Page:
SC11Present and future of permafrost in a climate-changing world
|Convener: Marc Oliva | Co-Convener: Alevtina Evgrafova|
Tue, 25 Apr, 12:15–13:15
Both the World Climate Research Program (WCRP) and the IPCC Working Group 1 (Fourth Assessment Report) recognize the cryosphere as one of the most significant challenges of climate science and as a major source of uncertainty in global climate projections. While the permafrost carbon feedback has been identified as potentially the largest terrestrial feedback to anthropogenic climate change and the most likely to occur, significant knowledge gaps remain related to the impact of thawing permafrost on the global carbon cycle. This uncertainty includes the magnitude, type, and timing of greenhouse gas emissions from thawing permafrost. Degradation of permafrost also has transformative local impacts on aquatic and terrestrial species and ecosystems. These changes together with the direct effects of permafrost degradation on human infrastructure connect this issue with human population living in the permafrost region and around the globe. WCRP actively promotes targeted research activitie s aimed at improving our understanding of cryospheric processes and our ability to make quantitative predictions and long term projections to provide better quantitative understanding of processes involved in cryosphere-climate interactions, particularly with respect to terrestrial and sub-sea permafrost.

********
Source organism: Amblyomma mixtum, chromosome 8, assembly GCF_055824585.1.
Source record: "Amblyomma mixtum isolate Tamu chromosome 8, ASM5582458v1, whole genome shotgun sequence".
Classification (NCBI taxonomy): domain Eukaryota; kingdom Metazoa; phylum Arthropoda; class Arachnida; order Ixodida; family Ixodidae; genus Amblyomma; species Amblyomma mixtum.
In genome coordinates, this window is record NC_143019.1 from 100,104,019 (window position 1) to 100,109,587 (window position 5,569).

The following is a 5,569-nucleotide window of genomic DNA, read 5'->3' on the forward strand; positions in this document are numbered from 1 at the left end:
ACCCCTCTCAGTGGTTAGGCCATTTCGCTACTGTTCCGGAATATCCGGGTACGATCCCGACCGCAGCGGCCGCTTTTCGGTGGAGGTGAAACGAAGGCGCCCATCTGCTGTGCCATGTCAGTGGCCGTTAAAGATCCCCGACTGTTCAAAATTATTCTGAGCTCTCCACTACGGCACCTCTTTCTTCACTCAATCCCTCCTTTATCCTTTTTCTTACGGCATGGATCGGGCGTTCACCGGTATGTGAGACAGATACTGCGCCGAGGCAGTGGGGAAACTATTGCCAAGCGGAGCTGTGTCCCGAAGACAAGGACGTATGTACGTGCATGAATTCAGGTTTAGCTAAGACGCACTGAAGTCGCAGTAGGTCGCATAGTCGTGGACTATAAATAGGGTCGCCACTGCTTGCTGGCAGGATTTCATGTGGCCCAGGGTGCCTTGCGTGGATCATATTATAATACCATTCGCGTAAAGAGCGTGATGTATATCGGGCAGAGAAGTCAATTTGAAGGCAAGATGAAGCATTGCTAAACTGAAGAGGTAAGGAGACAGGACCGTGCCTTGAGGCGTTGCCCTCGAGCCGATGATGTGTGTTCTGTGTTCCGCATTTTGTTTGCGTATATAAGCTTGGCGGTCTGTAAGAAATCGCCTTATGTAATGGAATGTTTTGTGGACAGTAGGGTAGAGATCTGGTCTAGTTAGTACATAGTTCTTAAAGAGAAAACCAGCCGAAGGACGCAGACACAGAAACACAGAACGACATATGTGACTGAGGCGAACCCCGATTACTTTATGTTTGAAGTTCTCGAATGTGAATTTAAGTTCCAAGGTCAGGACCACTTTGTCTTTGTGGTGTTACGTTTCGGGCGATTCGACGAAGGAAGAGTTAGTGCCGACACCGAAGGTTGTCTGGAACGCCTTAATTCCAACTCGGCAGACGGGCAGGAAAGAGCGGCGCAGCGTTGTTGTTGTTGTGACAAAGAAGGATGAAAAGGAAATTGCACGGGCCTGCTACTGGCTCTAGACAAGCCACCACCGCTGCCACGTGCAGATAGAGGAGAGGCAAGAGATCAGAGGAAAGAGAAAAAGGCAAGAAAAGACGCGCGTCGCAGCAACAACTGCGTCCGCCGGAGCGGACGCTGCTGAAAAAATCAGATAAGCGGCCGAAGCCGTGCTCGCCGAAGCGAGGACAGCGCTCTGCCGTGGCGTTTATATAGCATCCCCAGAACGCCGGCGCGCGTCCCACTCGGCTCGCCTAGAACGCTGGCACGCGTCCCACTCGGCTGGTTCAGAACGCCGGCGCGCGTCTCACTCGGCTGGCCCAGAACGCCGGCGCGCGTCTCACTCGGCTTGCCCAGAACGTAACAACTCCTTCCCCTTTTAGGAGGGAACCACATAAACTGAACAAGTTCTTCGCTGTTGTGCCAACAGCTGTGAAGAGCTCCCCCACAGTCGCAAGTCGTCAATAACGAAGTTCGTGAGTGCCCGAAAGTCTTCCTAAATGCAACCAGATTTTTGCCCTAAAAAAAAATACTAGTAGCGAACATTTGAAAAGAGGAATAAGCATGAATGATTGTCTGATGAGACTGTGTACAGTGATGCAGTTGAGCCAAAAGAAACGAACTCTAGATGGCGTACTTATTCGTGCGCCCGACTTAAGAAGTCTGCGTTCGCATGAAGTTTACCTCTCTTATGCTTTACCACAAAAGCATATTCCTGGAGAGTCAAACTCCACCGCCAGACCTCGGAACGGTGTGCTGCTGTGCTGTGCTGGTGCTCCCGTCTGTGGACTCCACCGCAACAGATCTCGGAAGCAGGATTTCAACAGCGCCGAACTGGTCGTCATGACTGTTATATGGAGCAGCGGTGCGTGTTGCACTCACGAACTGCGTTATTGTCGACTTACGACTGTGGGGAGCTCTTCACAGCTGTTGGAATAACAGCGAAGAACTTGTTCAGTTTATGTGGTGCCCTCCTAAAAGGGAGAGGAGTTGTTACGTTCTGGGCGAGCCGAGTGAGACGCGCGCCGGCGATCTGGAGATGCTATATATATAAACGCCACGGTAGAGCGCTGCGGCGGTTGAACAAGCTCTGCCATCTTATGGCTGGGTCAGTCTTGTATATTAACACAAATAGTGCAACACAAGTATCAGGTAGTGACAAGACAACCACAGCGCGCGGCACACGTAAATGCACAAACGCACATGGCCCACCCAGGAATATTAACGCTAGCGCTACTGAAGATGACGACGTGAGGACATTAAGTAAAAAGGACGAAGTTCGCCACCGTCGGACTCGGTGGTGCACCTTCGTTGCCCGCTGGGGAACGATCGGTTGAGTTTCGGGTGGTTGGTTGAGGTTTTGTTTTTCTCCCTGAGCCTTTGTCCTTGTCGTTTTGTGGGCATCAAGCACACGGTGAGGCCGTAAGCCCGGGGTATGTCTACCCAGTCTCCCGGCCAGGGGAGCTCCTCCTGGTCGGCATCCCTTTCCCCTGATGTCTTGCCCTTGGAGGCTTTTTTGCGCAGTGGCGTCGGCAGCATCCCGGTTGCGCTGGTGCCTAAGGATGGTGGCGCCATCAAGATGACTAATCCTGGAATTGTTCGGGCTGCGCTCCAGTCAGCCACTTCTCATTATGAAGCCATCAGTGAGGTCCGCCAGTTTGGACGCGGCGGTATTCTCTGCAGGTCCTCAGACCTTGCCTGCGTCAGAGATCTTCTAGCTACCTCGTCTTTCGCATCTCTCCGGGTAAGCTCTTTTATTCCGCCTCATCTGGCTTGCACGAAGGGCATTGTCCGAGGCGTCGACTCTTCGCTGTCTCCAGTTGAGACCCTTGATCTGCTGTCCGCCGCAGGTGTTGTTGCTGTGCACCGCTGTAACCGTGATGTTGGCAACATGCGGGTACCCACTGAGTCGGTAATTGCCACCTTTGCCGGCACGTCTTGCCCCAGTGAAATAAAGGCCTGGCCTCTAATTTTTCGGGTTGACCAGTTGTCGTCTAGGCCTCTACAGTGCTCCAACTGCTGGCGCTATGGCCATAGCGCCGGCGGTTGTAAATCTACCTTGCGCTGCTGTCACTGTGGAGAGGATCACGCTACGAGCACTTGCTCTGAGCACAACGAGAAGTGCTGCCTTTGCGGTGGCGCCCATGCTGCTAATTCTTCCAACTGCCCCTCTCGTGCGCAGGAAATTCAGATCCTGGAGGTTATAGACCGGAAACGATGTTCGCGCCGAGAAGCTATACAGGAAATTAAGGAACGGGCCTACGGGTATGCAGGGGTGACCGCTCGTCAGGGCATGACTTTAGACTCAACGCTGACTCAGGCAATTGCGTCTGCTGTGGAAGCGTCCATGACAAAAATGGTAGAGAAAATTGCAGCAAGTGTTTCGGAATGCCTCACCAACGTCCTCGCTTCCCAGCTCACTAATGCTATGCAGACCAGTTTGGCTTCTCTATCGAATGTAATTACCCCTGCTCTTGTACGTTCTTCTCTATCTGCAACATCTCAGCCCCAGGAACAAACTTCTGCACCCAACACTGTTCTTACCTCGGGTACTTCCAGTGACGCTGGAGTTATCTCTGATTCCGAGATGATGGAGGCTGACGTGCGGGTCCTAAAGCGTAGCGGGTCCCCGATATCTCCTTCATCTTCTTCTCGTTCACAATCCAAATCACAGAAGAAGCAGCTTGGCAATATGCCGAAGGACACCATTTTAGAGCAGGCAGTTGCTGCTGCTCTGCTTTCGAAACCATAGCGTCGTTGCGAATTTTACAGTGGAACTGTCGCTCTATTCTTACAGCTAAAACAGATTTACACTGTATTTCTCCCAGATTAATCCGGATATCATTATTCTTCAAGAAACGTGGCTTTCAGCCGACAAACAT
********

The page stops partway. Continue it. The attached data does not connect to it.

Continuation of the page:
The short course we are proposing will be organized by the Permafrost Young Researchers Network (PYRN) with the goals of: 1. Equipping young researchers with a multidisciplinary understanding of the role of permafrost in the climate system, 2. Strengthening international collaboration of early career researchers, and 3. Enabling the participants to put their research into a larger context. The short course would fulfill these goals through a series of presentations and discussions, interactions with peers and top level permafrost researchers, and reference materials prepared for the short course.
The objective of the course is to revise recent methods for the study of permafrost in a changing climate. People attending the workshop will learn about the effect of permafrost development and degradation in polar and mountain regions, and its impact on infrastructures and ecosystems under climate warming scenarios.
Bachelor, Master, PHD students and post-docs.
Permafrost Young Researchers Network (PYRN)